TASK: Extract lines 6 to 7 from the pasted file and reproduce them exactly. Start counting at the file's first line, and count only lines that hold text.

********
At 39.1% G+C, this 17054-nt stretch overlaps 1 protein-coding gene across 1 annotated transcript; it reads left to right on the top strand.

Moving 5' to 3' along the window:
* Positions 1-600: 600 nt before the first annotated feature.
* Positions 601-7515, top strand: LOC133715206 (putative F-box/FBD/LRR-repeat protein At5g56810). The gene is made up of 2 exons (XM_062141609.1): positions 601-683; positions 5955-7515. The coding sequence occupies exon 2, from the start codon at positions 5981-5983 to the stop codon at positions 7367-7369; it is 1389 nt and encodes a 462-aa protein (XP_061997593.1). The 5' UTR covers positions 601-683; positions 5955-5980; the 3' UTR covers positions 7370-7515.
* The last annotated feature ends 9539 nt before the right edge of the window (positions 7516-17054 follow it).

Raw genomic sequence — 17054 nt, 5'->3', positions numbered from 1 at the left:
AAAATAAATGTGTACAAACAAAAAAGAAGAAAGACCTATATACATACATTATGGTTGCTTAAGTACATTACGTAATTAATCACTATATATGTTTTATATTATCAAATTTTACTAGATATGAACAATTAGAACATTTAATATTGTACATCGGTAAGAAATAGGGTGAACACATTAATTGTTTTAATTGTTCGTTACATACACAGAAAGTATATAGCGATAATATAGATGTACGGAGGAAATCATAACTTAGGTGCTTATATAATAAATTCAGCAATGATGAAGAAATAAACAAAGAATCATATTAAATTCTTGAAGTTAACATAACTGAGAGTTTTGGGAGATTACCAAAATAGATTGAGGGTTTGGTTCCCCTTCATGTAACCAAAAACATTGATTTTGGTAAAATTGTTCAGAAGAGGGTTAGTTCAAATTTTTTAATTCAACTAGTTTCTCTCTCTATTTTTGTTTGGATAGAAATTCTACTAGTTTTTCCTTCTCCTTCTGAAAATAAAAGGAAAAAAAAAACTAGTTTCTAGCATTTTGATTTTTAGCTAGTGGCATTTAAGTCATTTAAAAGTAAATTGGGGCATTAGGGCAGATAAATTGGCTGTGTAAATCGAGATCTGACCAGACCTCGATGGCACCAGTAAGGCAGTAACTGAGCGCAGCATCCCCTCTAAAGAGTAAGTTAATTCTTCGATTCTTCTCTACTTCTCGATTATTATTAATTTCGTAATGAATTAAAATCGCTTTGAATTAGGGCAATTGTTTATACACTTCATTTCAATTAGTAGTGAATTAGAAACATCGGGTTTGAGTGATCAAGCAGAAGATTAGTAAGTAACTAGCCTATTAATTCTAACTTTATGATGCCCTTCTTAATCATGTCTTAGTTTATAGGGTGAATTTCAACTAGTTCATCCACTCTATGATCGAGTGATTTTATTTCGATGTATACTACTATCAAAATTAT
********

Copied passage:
Raw genomic sequence — 17054 nt, 5'->3', positions numbered from 1 at the left:
AAAATAAATGTGTACAAACAAAAAAGAAGAAAGACCTATATACATACATTATGGTTGCTTAAGTACATTACGTAATTAATCACTATATATGTTTTATATTATCAAATTTTACTAGATATGAACAATTAGAACATTTAATATTGTACATCGGTAAGAAATAGGGTGAACACATTAATTGTTTTAATTGTTCGTTACATACACAGAAAGTATATAGCGATAATATAGATGTACGGAGGAAATCATAACTTAGGTGCTTATATAATAAATTCAGCAATGATGAAGAAATAAACAAAGAATCATATTAAATTCTTGAAGTTAACATAACTGAGAGTTTTGGGAGATTACCAAAATAGATTGAGGGTTTGGTTCCCCTTCATGTAACCAAAAACATTGATTTTGGTAAAATTGTTCAGAAGAGGGTTAGTTCAAATTTTTTAATTCAACTAGTTTCTCTCTCTATTTTTGTTTGGATAGAAATTCTACTAGTTTTTCCTTCTCCTTCTGAAAATAAAAGGAAAAAAAAAACTAGTTTCTAGCATTTTGATTTTTAGCTAGTGGCATTTAAGTCATTTAAAAGTAAATTGGGGCATTAGGGCAGATAAATTGGCTGTGTAAATCGAGATCTGACCAGACCTCGATGGCACCAGTAAGGCAGTAACTGAGCGCAGCATCCCCTCTAAAGAGTAAGTTAATTCTTCGATTCTTCTCTACTTCTCGATTATTATTAATTTCGTAATGAATTAAAATCGCTTTGAATTAGGGCAATTGTTTATACACTTCATTTCAATTAGTAGTGAATTAGAAACATCGGGTTTGAGTGATCAAGCAGAAGATTAGTAAGTAACTAGCCTATTAATTCTAACTTTATGATGCCCTTCTTAATCATGTCTTAGTTTATAGGGTGAATTTCAACTAGTTCATCCACTCTATGATCGAGTGATTTTATTTCGATGTATACTACTATCAAAATTAT